Reduced Right Ventricular Output Reserve Observed in SSc With Elevated PAP
Researchers observed that patients with mildly elevated mPAP at rest had lower right ventricular output reserve and PAC during exercise than patients with normal mPAP at rest.
Patients with systemic sclerosis (SSc) with mildly elevated resting mean pulmonary artery pressure (PAP) appear to have reduced right ventricular (RV) output reserve and pulmonary arterial compliance (PAC) compared with patients with normal resting mPAP, according to findings published in Arthritis & Rheumatology.
Pulmonary arterial hypertension (PAH) is a frequent complication of SSc, but the pathophysiology involved in exercise intolerance in mild PAH remains uncertain. Investigators sought to better characterize these mechanisms and compare RV output reserve and PAC among 3 groups of patients with different levels of PAH, with the goal of improving early detection of pulmonary vascular disease.
Between 2012 and 2016, a total of 112 patients with SSc (mean age, 57±13 years; 78.6% women) referred to a single center for pulmonary hypertension screening were enrolled in a prospective study (ClinicalTrials.gov identifier: NCT01387035). Participants underwent right heart catheterization and were divided into 3 groups according to resting mPAP: normal (≤20 mm Hg), mildly elevated (21-24 mm Hg) and frank pulmonary hypertension (≥25 mm Hg). There were 72, 14, and 26 participants in each study group.
Groups were evaluated by right heart catheterization at rest and during exercise and values were compared in terms of cardiac index, cardiac output, 6-minute walking distance, pulmonary vascular resistance (PVR), and PAC. Together, these metrics were used to assess RV and pulmonary vascular responses to exercise. Pearson correlation analyses were used to examine possible associations between at-rest PAC and 6-minute walking distance and changes in cardiac index and cardiac output.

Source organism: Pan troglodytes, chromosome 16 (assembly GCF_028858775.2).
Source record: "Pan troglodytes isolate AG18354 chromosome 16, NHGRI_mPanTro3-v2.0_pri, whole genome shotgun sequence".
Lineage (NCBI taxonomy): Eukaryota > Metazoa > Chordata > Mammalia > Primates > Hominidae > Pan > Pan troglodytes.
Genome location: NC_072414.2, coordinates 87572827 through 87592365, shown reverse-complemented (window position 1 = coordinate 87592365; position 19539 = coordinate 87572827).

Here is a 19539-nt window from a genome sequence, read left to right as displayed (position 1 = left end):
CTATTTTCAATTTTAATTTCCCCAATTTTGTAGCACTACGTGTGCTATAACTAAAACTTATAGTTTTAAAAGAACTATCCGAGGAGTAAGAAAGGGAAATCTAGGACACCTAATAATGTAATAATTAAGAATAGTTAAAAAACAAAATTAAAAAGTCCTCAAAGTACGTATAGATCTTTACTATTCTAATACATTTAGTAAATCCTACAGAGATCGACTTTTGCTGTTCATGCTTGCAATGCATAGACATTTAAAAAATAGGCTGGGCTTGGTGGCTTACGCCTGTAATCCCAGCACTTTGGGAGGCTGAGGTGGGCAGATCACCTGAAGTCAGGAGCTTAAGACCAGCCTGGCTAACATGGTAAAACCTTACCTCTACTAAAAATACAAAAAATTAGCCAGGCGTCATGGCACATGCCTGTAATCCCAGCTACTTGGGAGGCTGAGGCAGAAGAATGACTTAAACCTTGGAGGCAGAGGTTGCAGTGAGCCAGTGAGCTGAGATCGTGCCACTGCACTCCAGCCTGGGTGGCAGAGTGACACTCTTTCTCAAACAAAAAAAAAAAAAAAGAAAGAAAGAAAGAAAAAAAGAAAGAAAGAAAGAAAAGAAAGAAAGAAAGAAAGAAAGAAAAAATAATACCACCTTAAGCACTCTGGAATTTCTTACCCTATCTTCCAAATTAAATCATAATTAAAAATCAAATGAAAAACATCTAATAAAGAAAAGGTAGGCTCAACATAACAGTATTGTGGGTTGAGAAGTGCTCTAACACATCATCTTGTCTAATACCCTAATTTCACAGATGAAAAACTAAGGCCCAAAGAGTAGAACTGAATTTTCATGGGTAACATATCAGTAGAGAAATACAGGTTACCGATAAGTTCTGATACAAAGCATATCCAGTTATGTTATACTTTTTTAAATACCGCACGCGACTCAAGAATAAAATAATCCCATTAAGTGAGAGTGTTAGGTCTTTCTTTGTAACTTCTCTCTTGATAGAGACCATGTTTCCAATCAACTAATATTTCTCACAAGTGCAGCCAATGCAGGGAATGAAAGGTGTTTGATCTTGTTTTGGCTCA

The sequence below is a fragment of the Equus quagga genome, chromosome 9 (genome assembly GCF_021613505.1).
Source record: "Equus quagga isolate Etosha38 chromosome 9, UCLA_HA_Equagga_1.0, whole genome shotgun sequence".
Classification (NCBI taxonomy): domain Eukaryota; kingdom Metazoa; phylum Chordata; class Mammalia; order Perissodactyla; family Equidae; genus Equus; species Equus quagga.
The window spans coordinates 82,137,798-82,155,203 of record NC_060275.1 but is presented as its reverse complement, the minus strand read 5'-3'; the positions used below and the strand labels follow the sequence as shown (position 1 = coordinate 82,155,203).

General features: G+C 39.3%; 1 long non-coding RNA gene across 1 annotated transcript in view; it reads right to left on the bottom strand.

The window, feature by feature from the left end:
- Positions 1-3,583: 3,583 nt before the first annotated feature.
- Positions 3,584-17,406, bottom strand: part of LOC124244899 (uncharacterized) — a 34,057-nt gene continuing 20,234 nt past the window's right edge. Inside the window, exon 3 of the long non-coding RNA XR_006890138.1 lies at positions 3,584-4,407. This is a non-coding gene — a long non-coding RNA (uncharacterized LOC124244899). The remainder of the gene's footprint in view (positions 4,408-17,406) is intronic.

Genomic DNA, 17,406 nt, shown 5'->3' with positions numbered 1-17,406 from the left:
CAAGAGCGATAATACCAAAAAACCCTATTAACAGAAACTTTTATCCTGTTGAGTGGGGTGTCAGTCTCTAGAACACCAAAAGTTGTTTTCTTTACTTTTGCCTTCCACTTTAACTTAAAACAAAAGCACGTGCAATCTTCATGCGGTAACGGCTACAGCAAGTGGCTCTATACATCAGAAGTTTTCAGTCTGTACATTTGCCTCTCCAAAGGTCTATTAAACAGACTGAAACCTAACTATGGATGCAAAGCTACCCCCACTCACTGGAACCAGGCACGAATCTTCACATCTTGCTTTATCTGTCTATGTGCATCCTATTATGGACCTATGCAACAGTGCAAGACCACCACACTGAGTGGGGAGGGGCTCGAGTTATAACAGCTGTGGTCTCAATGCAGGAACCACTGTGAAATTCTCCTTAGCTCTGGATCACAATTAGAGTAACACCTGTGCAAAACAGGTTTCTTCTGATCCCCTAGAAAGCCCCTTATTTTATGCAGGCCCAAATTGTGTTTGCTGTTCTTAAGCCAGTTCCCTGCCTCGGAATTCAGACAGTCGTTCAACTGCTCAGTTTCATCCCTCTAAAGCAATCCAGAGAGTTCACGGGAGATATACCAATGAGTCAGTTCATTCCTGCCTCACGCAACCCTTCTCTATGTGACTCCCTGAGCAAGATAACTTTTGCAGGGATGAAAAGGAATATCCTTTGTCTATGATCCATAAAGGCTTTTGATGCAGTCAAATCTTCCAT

The 3 groups registered significantly different mean 6-minute walking distance (P <.0001). Those with normal resting mPAP walked the farthest, followed by patients with mild mPAP elevation, and those with frank pulmonary hypertension posted the lowest distances. Exercise capacity, as measured by peak workload, was similarly ordered, with individuals with mildly elevated mPAP falling between the normal (highest workload) and frank pulmonary hypertension (lowest workload) groups. At rest, significantly higher PVR was seen in patients with mildly elevated mPAP compared with normal mPAP (P =.001).
Compared with patients with normal mean PAP, patients with mild elevation displayed significantly reduced 6 minute walking distance (P <.008), decreased change in cardiac index (P =.006), decreased cardiac output (P =.003), and increased PVR (P =.0002) during exercise. In addition, individuals with mildly elevated mPAP also demonstrated lower PAC than individuals with normal mPAP, both at rest (P =.016) and during exercise at 25 watts (P =.033) and 75 watts (P =.024). Significant correlations were found between at-rest PAC and 6-minute walking distance (P <.001) and change in cardiac output (P =.018), and a correlative trend was found between PAC and change in cardiac index (P =.064).
Collectively, these results indicate that patients with mildly elevated mPAP at rest have lower RV output reserve and PAC during exercise than patients with normal mPAP at rest.
Study limitations include small sample size, capping of reported workloads at 75 watts, possible overestimation of PAC, and lack of 2-dimensional echocardiographic exercise imaging.
The authors noted that, “These findings give further evidence for mildly elevated mPAP reflecting an early stage of pulmonary vascular disease and RV dysfunction.” They add that future research should evaluate the use of targeted PAH medication for persons with mild mPAP elevation.
Nagel C, Marra AM, Benjamin N, et al. Reduced right ventricular output reserve in patients with systemic sclerosis and mildly elevated pulmonary arterial pressures [published online January 7, 2019]. Arthritis Rheumatol. doi:10.1002/art.40814